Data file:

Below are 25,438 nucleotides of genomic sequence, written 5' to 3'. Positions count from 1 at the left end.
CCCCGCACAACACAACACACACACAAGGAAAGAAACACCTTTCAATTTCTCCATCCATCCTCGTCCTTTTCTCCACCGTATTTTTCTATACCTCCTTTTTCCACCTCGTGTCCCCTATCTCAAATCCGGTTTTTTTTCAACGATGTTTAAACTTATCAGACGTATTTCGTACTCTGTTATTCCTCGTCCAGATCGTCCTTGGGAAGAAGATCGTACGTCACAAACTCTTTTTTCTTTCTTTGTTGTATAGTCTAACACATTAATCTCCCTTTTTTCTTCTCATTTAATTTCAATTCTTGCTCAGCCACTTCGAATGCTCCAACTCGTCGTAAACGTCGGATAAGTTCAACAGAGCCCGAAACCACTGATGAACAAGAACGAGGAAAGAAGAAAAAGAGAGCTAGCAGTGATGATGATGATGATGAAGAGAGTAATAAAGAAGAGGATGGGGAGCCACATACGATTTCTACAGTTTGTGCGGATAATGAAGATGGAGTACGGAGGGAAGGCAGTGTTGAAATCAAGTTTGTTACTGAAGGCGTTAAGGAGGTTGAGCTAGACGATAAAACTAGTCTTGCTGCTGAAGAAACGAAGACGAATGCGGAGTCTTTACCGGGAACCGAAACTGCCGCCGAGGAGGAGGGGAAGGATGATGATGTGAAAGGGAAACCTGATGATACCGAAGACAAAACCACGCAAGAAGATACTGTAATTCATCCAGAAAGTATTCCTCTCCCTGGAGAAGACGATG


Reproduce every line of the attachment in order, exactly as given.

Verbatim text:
Below are 25,438 nucleotides of genomic sequence, written 5' to 3'. Positions count from 1 at the left end.
CCCCGCACAACACAACACACACACAAGGAAAGAAACACCTTTCAATTTCTCCATCCATCCTCGTCCTTTTCTCCACCGTATTTTTCTATACCTCCTTTTTCCACCTCGTGTCCCCTATCTCAAATCCGGTTTTTTTTCAACGATGTTTAAACTTATCAGACGTATTTCGTACTCTGTTATTCCTCGTCCAGATCGTCCTTGGGAAGAAGATCGTACGTCACAAACTCTTTTTTCTTTCTTTGTTGTATAGTCTAACACATTAATCTCCCTTTTTTCTTCTCATTTAATTTCAATTCTTGCTCAGCCACTTCGAATGCTCCAACTCGTCGTAAACGTCGGATAAGTTCAACAGAGCCCGAAACCACTGATGAACAAGAACGAGGAAAGAAGAAAAAGAGAGCTAGCAGTGATGATGATGATGATGAAGAGAGTAATAAAGAAGAGGATGGGGAGCCACATACGATTTCTACAGTTTGTGCGGATAATGAAGATGGAGTACGGAGGGAAGGCAGTGTTGAAATCAAGTTTGTTACTGAAGGCGTTAAGGAGGTTGAGCTAGACGATAAAACTAGTCTTGCTGCTGAAGAAACGAAGACGAATGCGGAGTCTTTACCGGGAACCGAAACTGCCGCCGAGGAGGAGGGGAAGGATGATGATGTGAAAGGGAAACCTGATGATACCGAAGACAAAACCACGCAAGAAGATACTGTAATTCATCCAGAAAGTATTCCTCTCCCTGGAGAAGACGATG